The U.S. Surgeon General issued a new report called “Facing Addiction.” In it, he expressed dire warnings about the volume of patients facing addiction:
Here is one more startling statistic. The National Center on Addiction and Substance Abuse (CASA) suggests that the majority of physicians in the American healthcare system simply are not prepared to handle these patients. The Washington Post confirms that only 10 percent of the substance users in the U.S. actually receive treatment.
This article explores what you have to do to become a medical addiction specialist. What does that role entail? What training is required? What can you expect in the way of salary and work environment?
While the American Board of Addiction Medicine is attempting to remediate the statistics above by encouraging more doctors to become certified in addiction treatment, the process is a slow one.
Yet the physicians in American ERs overwhelmingly do not understand these drugs, addiction, and addiction treatment modalities. That makes the addition of credentialing for addiction treatment a necessity in American healthcare facilities. While most physicians and psychiatrists do not specialize in addiction treatment, the American healthcare system is desperate for more of these talented professionals.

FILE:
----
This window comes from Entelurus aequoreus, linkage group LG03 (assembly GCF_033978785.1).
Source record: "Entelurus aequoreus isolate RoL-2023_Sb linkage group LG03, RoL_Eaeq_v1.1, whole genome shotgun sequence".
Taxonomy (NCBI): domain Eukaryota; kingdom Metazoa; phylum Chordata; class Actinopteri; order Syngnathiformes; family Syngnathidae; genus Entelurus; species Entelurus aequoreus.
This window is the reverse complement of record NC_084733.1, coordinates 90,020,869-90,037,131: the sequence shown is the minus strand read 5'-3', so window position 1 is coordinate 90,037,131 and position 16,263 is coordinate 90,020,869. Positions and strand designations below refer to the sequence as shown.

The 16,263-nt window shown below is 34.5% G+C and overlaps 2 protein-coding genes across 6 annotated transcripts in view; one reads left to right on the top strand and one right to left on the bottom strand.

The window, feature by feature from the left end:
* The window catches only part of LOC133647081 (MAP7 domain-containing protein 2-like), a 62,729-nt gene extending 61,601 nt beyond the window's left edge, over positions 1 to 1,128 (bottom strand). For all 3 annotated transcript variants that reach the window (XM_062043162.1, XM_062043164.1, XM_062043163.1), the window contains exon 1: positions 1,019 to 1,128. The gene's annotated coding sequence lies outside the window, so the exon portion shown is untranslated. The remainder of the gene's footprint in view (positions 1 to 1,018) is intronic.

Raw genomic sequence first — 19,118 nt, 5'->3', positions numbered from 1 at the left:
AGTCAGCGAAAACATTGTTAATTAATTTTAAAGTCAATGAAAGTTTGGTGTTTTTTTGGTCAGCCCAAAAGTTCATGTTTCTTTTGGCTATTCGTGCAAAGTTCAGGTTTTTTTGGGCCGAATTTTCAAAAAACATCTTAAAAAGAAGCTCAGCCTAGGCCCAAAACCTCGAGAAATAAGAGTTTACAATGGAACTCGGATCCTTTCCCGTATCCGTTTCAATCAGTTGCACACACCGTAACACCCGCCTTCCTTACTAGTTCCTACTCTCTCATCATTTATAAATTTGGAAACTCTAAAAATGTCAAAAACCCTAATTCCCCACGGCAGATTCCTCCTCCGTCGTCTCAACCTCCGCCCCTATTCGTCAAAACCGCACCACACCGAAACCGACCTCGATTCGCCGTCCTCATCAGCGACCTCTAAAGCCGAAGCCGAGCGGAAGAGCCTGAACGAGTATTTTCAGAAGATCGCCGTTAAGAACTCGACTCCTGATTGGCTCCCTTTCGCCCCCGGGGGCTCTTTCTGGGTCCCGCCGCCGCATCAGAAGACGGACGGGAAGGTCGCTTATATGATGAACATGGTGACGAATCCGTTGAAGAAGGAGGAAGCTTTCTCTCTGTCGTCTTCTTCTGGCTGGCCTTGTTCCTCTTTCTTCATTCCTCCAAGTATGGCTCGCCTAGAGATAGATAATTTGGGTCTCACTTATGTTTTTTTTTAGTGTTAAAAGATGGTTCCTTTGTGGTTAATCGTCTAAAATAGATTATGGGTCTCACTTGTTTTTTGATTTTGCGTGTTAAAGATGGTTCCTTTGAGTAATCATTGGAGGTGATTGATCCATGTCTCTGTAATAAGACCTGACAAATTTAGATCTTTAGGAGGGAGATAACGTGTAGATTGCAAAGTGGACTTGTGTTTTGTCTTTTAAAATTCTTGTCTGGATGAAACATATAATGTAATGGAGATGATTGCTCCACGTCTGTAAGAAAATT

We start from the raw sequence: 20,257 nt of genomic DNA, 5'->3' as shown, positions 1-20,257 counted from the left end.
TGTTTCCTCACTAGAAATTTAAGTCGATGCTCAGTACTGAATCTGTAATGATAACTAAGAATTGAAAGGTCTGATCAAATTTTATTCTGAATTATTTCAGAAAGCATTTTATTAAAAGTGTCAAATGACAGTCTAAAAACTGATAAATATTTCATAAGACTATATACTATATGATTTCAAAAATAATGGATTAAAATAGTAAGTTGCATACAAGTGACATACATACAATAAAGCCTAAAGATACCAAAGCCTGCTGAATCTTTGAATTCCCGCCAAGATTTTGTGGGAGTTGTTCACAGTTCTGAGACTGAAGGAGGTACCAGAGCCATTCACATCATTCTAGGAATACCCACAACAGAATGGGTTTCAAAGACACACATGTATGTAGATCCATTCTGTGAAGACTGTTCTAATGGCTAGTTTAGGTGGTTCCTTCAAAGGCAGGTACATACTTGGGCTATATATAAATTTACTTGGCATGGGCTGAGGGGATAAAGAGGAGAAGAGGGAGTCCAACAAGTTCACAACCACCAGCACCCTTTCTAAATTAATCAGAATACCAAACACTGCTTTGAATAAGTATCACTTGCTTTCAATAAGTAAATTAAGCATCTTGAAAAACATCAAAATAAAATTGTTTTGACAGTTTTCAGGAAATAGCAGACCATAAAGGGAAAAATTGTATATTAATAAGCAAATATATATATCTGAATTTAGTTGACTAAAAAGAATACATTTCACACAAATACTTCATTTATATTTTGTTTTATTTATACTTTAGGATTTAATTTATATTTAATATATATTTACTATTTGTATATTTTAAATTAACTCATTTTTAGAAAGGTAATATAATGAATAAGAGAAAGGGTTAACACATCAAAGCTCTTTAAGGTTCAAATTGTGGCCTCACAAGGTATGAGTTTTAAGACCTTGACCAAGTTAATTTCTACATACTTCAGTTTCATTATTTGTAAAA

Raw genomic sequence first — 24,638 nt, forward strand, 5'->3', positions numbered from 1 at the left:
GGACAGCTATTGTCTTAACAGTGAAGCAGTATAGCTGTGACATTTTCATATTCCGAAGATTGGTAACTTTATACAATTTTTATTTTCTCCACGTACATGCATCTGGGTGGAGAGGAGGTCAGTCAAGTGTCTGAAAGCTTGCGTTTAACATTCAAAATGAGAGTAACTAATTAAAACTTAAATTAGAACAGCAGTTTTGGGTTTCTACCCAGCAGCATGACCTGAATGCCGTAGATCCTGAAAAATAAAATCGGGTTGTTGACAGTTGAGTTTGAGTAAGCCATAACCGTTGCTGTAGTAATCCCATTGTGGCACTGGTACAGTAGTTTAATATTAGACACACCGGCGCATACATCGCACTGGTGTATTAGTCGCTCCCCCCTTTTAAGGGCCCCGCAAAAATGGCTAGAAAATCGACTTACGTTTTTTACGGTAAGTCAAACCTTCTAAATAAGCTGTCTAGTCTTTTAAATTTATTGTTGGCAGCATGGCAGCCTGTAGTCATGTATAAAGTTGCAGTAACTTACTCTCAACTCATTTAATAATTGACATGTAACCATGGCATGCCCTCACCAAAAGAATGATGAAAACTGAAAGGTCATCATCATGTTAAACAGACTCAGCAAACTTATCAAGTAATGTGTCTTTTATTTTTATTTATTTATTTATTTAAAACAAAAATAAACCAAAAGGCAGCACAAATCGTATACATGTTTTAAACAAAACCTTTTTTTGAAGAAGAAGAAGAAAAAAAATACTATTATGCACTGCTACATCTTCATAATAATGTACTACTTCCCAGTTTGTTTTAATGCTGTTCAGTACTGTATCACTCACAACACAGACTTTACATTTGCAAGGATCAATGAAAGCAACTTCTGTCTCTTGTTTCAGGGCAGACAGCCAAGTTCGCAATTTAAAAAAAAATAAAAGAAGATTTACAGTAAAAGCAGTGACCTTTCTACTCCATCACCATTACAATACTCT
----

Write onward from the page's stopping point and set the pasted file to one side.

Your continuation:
Addiction treatment specialists combine the best of internal medicine, mental health counseling, social work, and public health to provide compassionate care to substance users. Doctorly.org defines an addiction specialist as a “doctor who has been specially trained and certified to help within the complex case of someone who is addicted to any substance.”
Certification in addition medicine requires:
ASAM certification includes classes on neurobiology, the identification and screening of addictive behaviors, treatment, referral, medically assisted treatment, behavioral therapies, and more. Physicians or psychologists can receive ASAM’s training to supplement their existing expertise, take the certification exam, and practice as addiction treatment specialists. It is also recommended that addiction treatment specialists obtain a Drug Enforcement Administration (DEA) number and a Buprenorphine waiver.
Addiction treatment specialists can work in a variety of clinical settings, from an ER to an inpatient psychiatric facility or an addiction treatment facility specializing in these disorders.
Addiction treatment requires enormous skill across a wide variety of disciplines. That is because these disorders affect human beings physically, psychologically, and behaviorally. It is no wonder that the typical ER or family practice doctor simply is ill-equipped to handle the influx of patients experiencing these diseases.
Organizations like ASAM are standing by to help doctors and psychiatrists engage in additional training in order to qualify as addiction treatment specialist. Given the incredible need for these professionals, everything should be done to encourage this training.
Are you a clinician looking for an accredited addiction treatment facility for your patients? Contact us to find out more about referring patients to our facilities.